Summer Meal Program

Avery Estay, 5, and her mother, Meghan O’Connor, pick up lunch in 2017 at Colter Elementary School during the school district's summer meals program. The district will employ a similar program at Jackson Hole high School to ensure kids can access meals during school closures this week.

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One potential consequence of schools shutting down is students could miss the school meals some rely on to cover their daily nutritional needs.

Teton County School District No. 1 announced that as part of its school closures, it would provide meals to students for the next week until spring break starts. The setup will look a lot like the district's summer meal program.

Any child under the age of 19, no matter their socioeconomic level or if they are an enrolled student, will be able to pick up food at Jackson Hole High School from 11 a.m. to 2 p.m. Monday, and from 7:30 a.m. to 2 p.m. Tuesday through Friday. Two grab-and-go meals will be served at a time, so students can come just one time and get everything they need.

Transportation will not be available for students, nor will the district be able, as of now, to provide delivery of meals to students who are unable to get to the high school.

"Today we are relying on the community and parents to be able to access those themselves," information coordinator Charlotte Reynolds said. Delivery is "something we are exploring and figuring out what options may exist to expand and make it more convenient for families."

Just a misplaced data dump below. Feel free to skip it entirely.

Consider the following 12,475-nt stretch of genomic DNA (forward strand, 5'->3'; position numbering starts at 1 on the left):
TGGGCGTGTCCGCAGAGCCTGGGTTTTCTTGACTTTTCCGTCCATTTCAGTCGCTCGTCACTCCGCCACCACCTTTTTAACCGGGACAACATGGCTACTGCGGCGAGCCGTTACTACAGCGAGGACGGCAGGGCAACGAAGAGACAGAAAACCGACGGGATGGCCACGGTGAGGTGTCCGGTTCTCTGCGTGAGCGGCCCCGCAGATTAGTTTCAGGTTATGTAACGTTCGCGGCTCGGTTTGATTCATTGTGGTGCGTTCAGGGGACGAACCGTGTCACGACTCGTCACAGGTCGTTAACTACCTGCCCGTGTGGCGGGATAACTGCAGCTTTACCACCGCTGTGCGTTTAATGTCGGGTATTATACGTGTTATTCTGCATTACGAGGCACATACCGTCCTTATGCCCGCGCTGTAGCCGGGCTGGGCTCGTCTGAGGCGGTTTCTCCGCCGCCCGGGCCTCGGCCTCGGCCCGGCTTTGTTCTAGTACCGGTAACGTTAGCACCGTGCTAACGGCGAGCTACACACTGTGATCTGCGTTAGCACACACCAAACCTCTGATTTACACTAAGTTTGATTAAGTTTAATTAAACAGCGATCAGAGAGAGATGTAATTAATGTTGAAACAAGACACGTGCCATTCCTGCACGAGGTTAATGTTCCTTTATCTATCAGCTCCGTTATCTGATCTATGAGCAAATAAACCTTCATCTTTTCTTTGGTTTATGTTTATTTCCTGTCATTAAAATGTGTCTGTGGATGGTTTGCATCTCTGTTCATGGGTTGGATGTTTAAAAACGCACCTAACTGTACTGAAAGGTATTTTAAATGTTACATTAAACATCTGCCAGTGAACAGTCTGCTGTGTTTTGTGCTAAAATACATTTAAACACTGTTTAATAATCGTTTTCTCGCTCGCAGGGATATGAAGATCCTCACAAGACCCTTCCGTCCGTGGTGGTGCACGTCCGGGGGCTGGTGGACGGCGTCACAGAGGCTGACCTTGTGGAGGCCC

Providing meals to all students at no cost, rather than just those on free or reduced meals, won't be cheap. To help Food Services Director Wes Clarke cover costs, the Fund for Public Education is starting an emergency fundraising effort.

"We have hundreds of kids who rely on school meals to meet their daily needs," Executive Director Jennifer Jellen said. "We need to be absolutely certain that support continues." 

The nonprofit doesn't have a goal for the campaign because it remains unclear how long the district will need to offer the meal program. The longer school closures remain in effect, the more the program will cost, so Jellen hopes to raise as much money as possible. Any funds left over, she said, would go into the nonprofit's general fund to support other initiatives.

Those interested in donating can go to

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Contact Tom Hallberg at 732-7079 or

Tom Hallberg covers a little bit of everything, from skiing to long-form feature stories. A Teton Valley, Idaho, transplant by way of Portland and Bend, Oregon, he spends his time outside work writing fiction, splitboarding and climbing.

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